Goodenough does not claim that more rationality is always better; in some legal contexts, we might collectively value affect – empathy, mercy.  In another, we might value cultural cognition – as when, for example, a jury in a criminal case must determine whether a defendant’s response to alleged provocation falls within the norms of the community.  And in still other contexts, we might value narrow rationality above all.  Understanding the triggers for our various cognitive modes could help address long-standing legal dilemmas.  Jon Hanson’s work on the highly situated and situational nature of decision-making suggests that the physical and social contexts in which deliberation takes place may be crucial to the answers at which we arrive.

Cultural cognition may offer strategies for communicating with the public about important issues.  The core insight of cultural cognition is that people react to new information not primarily by assessing it in the abstract, on its merits, but by intuiting their community’s likely reaction and conforming to it.  If the primary question a person asks herself is, “What would my community think of this thing?” instead of “What is this thing?”, then very different communication strategies follow:  Facts and information about the thing itself only become meaningful when embedded in information about the thing’s relevance to peoples’ communities.  The cultural cognition project has developed specific recommendations for communication around lawmaking involving gun rights, the death penalty, climate change, and other ostensibly fact-bound but intensely polarizing topics.

To wrap this up by going back to the question: Ben, short of putting every person into a TMS machine that makes us faux-savants by knocking out affective and social functions, we are not going to unleash our latent (narrowly) rational powers.  But it’s worth recalling that the historical, and now unpalatable term, for natural savants used to be “idiot-savant”: This phrase itself suggests that, without robust affective and social intelligence – which may make us “irrational” – we’re not very smart at all.

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Recommended Reading: Gregory Keating’s Fairness Theory, New Papers on Rylands and Nuisance

Professor Gregory Keating has two new pieces up on SSRN, both illuminating and important.  A quick overly-brief primer: Keating’s fairness theory provides the “moral logic” for treating strict enterprise liability as the modern default rule for tort law.  It requires an enterprise to compensate individuals injured by its risky, yet profitable activities if the victim does not benefit from those activities to the same extent that the enterprise does.  In that sense, strict liability exacts a just price for an enterprise’s freedom to engage in profitable activities where the victim did not similarly enjoy such a liberty but nonetheless suffered injury.  In the abstract included below for Recovering Rylands: An Essay for Bob Rabin (forthcoming DePaul Law Review), Keating celebrates and builds upon Robert Rabin’s article “The Historical Development of the Fault Principle,” providing a moral and historical account of Rylands v. Fletcher’s strict liability alternative to fault liability while recognizing its practical limitations.  After the jump, I will include the abstract for Keating’s Nuisance as a Strict Liability WrongHere is the abstract for Recovering Rylands:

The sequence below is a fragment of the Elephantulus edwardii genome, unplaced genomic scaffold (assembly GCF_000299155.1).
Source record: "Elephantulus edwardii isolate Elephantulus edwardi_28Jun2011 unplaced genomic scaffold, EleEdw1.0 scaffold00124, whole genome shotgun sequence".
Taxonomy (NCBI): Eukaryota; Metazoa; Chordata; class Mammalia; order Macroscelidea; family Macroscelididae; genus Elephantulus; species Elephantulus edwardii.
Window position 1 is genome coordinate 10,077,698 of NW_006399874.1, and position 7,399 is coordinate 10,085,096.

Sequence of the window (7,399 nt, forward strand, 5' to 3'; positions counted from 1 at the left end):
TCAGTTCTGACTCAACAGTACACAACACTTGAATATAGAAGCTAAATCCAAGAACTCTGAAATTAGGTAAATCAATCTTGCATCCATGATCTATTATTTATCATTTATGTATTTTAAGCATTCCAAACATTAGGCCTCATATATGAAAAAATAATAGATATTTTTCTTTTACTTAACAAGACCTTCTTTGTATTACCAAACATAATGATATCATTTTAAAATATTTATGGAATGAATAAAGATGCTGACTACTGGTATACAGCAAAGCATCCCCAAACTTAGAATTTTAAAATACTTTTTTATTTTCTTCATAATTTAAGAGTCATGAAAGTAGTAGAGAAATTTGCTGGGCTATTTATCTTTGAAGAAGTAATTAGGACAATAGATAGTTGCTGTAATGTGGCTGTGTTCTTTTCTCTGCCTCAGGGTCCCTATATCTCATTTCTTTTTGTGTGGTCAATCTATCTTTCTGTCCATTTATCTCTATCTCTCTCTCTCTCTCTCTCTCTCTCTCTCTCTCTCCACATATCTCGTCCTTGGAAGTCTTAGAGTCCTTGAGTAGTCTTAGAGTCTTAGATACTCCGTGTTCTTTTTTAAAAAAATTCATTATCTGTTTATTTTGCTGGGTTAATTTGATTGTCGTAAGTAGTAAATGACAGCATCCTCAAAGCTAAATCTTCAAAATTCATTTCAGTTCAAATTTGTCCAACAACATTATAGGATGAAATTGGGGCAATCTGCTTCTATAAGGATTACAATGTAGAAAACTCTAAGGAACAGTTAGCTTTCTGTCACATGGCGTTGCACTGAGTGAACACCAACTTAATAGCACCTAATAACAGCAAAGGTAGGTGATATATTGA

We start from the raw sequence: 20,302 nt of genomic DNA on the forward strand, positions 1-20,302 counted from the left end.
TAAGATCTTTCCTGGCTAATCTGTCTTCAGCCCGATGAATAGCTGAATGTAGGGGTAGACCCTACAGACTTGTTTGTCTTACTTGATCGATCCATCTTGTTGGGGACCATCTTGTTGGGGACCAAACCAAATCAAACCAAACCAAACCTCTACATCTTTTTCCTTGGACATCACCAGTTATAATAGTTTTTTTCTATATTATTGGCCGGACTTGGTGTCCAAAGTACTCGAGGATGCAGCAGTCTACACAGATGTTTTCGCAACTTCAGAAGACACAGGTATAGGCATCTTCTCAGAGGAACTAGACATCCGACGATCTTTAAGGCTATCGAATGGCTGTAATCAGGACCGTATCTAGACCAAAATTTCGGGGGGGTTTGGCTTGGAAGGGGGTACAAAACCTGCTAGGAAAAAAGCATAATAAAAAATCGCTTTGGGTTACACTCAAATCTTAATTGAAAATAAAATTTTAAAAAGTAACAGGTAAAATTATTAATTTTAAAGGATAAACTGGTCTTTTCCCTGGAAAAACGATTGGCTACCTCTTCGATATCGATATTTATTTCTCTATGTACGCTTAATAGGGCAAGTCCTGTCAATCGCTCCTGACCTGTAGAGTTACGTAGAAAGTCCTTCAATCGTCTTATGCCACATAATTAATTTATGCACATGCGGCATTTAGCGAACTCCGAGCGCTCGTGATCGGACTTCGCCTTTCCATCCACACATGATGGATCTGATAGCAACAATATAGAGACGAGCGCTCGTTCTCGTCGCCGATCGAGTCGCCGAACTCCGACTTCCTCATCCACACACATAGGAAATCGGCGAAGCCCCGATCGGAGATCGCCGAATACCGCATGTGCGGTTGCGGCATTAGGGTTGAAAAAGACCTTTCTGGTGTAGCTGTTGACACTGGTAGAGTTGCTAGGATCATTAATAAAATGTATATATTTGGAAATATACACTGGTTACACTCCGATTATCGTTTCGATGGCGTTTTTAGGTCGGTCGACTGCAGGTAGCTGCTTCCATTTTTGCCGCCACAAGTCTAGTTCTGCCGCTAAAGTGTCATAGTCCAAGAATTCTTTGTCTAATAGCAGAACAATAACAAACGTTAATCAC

This paper, written for a Clifford Symposium Festschrift for Robert Rabin, comments on his lovely, widely admired, and yet still underappreciated paper The Historical Development of the Fault Principle: A Reinterpretation. Rabin’s paper teaches us something essential about the character and structure of modern tort law at the moment of its genesis, and it reminds us of the even more general truth that what the law does not cover is at least as important as what it does cover. The Historical Development of the Fault Principle is constructed around a simple, but powerful, distinction between fault as a breach of duty and fault as a cause of action. Negligence as a cause of action is an institution, a system of related rules, concepts, principles and policies. This simple but penetrating observation transforms the question of just what is at stake in the conventional thesis that the late nineteenth century was the heyday of “universal fault liability.”

Whether or not fault liability was “universal” at the end of the nineteenth century turns, Rabin teaches, not on whether tort liability for accidental injury is constructed around fault or strict liability. The “universality” of fault liability is, rather, a question about the percentage of the legal landscape for unintentional harm that the institution of negligence liability governs. Building on this point, The Historical Development of the Fault Principle shows that the age of “universal fault liability” is better described as an age where “no duty” predominated. Tort liability – fault liability retreated whenever contract was capable of taking hold of a domain of accidental injury. It retreated both in the presence of contractual relations (in the workplace context) and in the absence of contractual relations (in the product context). Property, contract, and “no duty” all trumped tort. This insight not only changes our understanding of the rise of fault liability; it also provides a powerful rebuttal of the still influential, if waning, view that the common law of torts circa 1870-1905 was economically efficient.